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Cross-Species Molecular Imaging of Bile Salts and Lipids in Liver: Identification of Molecular Structural Markers in Health and Disease
- Flinders, Bryn, Huizing, Lennart R. S., van Heerden, Marjolein, Cuyckens, Filip, Neumann, Ulf P., van der Laan, Luc J. W., Olde Damink, Steven W. M., Heeren, Ron M. A., Schaap, Frank G., Vreeken, Rob J.
- Analytical chemistry 2018 v.90 no.20 pp. 11835-11846
- alcohols, bile, bile ducts, bile salts, detergents, dogs, genetic markers, image analysis, liver, parenchyma (animal tissue), patients, phenotype, phosphatidylinositols, rats, spectroscopy, surfactants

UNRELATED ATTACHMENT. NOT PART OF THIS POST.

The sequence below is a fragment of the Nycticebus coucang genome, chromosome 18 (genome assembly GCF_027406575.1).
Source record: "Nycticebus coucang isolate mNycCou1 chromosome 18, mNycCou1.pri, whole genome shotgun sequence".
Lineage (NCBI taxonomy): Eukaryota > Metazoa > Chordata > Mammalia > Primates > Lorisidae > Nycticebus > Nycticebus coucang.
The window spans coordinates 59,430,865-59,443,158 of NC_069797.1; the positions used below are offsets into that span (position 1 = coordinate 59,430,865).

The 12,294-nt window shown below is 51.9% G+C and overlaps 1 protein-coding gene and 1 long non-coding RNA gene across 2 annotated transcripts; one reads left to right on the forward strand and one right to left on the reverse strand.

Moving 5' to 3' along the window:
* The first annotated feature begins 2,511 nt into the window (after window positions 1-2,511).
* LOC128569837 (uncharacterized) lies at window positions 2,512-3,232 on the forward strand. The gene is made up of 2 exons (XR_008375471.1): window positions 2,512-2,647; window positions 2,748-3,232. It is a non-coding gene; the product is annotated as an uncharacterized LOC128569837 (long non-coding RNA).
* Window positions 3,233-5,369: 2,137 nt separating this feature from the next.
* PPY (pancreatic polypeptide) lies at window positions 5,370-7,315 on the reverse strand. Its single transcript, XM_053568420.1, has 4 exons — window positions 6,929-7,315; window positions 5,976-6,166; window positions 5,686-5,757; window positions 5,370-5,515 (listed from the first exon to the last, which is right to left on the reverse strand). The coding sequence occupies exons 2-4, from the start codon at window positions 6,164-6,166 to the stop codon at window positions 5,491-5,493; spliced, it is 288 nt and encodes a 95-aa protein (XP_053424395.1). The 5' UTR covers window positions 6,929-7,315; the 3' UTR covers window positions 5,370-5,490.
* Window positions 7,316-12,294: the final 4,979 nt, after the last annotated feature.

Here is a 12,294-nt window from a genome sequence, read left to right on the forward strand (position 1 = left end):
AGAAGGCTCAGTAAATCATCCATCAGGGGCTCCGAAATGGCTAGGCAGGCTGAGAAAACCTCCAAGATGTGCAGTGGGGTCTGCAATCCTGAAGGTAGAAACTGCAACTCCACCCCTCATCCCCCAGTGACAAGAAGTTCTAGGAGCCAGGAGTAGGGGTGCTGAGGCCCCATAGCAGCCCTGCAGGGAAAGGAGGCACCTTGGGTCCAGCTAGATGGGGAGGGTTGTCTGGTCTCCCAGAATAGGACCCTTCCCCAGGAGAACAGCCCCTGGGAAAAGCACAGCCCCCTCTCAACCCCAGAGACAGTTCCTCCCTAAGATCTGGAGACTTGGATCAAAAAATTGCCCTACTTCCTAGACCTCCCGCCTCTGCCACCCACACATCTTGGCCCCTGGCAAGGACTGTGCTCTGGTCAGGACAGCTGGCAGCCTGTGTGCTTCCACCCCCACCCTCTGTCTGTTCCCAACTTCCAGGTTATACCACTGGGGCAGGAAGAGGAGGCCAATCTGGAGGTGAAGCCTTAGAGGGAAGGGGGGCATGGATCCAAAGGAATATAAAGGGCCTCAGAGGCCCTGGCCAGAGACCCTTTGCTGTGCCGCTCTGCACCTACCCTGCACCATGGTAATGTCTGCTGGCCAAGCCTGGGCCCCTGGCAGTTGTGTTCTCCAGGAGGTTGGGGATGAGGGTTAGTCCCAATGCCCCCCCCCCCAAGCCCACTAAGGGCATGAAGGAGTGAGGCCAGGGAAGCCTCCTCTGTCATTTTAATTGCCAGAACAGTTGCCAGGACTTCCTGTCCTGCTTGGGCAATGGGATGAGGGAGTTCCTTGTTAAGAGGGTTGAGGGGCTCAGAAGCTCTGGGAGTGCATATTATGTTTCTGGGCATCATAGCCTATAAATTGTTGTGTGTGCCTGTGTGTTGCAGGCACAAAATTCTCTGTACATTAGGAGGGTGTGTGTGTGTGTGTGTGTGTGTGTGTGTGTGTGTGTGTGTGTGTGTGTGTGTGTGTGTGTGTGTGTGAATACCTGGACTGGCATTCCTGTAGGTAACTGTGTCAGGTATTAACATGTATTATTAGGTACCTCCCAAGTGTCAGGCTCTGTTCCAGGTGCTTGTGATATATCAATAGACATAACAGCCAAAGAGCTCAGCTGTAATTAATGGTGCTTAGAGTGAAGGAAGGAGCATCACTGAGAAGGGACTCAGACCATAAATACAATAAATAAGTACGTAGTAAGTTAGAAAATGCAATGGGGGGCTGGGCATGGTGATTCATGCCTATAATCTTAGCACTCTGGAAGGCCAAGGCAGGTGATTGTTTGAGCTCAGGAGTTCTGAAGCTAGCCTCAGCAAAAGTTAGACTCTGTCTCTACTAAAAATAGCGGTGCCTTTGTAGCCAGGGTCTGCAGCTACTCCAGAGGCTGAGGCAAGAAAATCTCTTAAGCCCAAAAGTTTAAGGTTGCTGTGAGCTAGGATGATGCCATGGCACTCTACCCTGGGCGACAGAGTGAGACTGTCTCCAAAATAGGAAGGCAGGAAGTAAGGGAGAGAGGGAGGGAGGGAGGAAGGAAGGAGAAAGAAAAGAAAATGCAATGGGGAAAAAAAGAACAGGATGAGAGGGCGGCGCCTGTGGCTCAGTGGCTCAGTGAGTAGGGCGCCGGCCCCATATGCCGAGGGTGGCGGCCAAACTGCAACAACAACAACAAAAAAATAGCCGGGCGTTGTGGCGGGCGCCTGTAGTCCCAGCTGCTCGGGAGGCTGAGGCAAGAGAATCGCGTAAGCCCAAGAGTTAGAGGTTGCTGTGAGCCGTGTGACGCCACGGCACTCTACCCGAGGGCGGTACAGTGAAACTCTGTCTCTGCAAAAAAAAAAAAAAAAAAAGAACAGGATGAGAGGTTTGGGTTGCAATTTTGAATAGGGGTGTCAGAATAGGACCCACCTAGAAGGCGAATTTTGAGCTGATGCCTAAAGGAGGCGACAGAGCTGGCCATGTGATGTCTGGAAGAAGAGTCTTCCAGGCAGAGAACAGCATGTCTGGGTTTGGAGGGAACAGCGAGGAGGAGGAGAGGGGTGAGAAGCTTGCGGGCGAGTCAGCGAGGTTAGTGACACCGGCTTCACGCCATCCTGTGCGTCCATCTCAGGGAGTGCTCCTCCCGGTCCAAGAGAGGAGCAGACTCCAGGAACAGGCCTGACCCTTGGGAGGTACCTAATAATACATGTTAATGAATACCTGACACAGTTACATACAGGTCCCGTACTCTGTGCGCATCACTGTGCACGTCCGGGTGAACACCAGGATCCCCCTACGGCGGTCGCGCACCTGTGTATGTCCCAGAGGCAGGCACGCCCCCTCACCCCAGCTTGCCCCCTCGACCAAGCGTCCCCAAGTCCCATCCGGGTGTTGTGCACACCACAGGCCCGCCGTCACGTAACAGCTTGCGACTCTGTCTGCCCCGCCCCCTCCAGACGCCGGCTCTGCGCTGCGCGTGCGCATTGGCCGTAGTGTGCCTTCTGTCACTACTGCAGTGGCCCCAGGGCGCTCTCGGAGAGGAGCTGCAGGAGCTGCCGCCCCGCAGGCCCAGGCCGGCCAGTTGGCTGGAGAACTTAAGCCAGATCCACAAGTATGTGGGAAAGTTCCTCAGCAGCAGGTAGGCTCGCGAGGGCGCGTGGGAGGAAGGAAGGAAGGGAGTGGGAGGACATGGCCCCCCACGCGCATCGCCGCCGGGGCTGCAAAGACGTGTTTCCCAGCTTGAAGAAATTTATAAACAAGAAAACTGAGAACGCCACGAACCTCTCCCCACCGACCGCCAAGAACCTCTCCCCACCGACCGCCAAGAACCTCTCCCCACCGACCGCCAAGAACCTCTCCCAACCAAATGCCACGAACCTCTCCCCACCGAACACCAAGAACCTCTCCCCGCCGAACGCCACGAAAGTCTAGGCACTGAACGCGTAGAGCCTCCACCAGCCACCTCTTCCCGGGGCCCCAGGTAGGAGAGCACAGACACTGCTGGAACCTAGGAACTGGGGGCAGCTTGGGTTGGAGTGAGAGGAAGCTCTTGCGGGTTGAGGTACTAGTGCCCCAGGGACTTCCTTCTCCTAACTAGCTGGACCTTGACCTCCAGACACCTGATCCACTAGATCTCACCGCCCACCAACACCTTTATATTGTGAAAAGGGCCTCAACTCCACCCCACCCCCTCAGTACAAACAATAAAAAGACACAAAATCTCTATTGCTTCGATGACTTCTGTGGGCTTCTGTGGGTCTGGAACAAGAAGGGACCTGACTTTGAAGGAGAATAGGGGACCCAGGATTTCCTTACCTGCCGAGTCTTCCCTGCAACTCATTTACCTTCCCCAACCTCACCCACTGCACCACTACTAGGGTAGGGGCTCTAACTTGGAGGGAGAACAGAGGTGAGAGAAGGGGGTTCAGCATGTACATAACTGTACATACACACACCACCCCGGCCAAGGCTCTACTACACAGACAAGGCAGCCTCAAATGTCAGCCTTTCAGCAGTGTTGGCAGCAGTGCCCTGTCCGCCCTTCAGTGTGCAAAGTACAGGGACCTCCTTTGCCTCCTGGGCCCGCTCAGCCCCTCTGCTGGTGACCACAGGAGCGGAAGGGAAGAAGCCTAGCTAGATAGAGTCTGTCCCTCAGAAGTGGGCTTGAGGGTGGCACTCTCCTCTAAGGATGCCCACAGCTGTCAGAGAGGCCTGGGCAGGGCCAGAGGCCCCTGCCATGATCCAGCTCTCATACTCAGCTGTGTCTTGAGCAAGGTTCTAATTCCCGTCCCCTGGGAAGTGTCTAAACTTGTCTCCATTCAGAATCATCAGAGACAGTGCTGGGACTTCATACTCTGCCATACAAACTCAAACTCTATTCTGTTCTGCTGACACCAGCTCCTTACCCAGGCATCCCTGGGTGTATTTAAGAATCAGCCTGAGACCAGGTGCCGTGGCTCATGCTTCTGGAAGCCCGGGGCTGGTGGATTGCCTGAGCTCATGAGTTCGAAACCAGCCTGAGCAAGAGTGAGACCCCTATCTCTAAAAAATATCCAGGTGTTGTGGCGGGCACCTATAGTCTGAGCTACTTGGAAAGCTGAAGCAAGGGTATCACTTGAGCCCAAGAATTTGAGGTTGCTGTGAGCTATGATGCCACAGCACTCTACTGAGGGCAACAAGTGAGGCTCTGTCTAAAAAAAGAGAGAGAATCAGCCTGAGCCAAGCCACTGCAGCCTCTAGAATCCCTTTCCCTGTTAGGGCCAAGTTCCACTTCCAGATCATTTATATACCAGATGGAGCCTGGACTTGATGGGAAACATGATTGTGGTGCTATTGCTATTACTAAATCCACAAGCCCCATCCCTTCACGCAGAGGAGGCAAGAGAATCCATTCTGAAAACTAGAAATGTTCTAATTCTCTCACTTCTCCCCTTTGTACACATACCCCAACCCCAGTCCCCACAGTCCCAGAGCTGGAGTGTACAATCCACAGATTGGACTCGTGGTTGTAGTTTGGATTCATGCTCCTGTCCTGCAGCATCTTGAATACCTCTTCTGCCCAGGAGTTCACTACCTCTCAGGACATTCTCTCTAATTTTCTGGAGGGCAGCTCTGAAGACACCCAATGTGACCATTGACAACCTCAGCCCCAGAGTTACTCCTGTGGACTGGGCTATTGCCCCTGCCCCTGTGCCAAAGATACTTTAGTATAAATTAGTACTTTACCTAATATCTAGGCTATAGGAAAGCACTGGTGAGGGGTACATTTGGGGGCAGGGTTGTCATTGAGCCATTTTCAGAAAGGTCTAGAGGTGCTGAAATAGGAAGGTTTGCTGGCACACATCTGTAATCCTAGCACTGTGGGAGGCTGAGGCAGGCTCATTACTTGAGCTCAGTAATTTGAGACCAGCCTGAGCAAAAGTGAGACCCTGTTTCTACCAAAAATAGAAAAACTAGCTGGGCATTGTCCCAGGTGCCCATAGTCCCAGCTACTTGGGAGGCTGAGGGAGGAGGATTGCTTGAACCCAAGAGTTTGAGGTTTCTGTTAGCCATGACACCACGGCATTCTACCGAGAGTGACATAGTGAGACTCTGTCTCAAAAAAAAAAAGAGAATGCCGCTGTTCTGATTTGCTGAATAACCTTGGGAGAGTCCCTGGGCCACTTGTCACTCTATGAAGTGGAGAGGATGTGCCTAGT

- The liver is the primary organ involved in handling of bile salts, a class of amphipathic molecules with signaling activities as well as desired and detrimental detergent actions. To allow in-depth investigation of functions of bile salts in healthy and diseased liver, the spatial distribution of bile salt species within the liver needs to be studied. Therefore, the aim of our study was to determine hepatic bile salt distribution and identify specific lipid markers that define the structural elements of the liver. Matrix-assisted laser desorption/ionization-mass spectrometry imaging (MALDI-MSI) was used to monitor the spatial distribution of bile salts and lipids in liver sections of rat, dog, and patients with unaffected and cholestatic parenchyma. MALDI-MSI in negative ion mode showed the local presence of a variety of bile salts, predominantly taurine-conjugates, as localized patches of varying sizes (representing the bile ducts) throughout the liver tissue. Specific molecular markers were identified for the connective tissue (phosphatidic acids, e.g., [PA (18:0_18:1)–H]⁻), the liver parenchyma (phosphatidylinositols, e.g., [PI (18:0_20:4)-H]⁻), and the bile ducts (hydroxylated-sulfatides, e.g., [ST–OH (18:1_24:0)-H]⁻). One of these sulfatides (at m/z 906.6339) was found to be uniquely localized in a thin lining on the inside of the bile duct, colocalized with cytokeratins, and encased luminal bile salts. A similar distribution of the aforementioned sulfatide was observed, albeit in constricted ductular structures, in the liver of a patient with a mild clinical phenotype of primary sclerosing cholangitis (PSC). In contrast, sulfatides were virtually absent in the liver of patients with PSC and a severe clinical phenotype, with (atypical) cholanoids (e.g., the bile alcohol 5-cyprinolsulfate) abundant in the extra-ductular space and glyco(cheno)deoxycholic acid-3-sulfate localized to fibrotic connective tissue. The latter two molecular species were able to discriminate between healthy liver tissue (n = 3) and tissue from PSC patients with a severe clinical phenotype (n = 3). In conclusion, the distinct structural elements of the mammalian liver are characterized by specific classes of lipids. We propose that (hydroxylated-)sulfatides are specific molecular markers of the bile duct.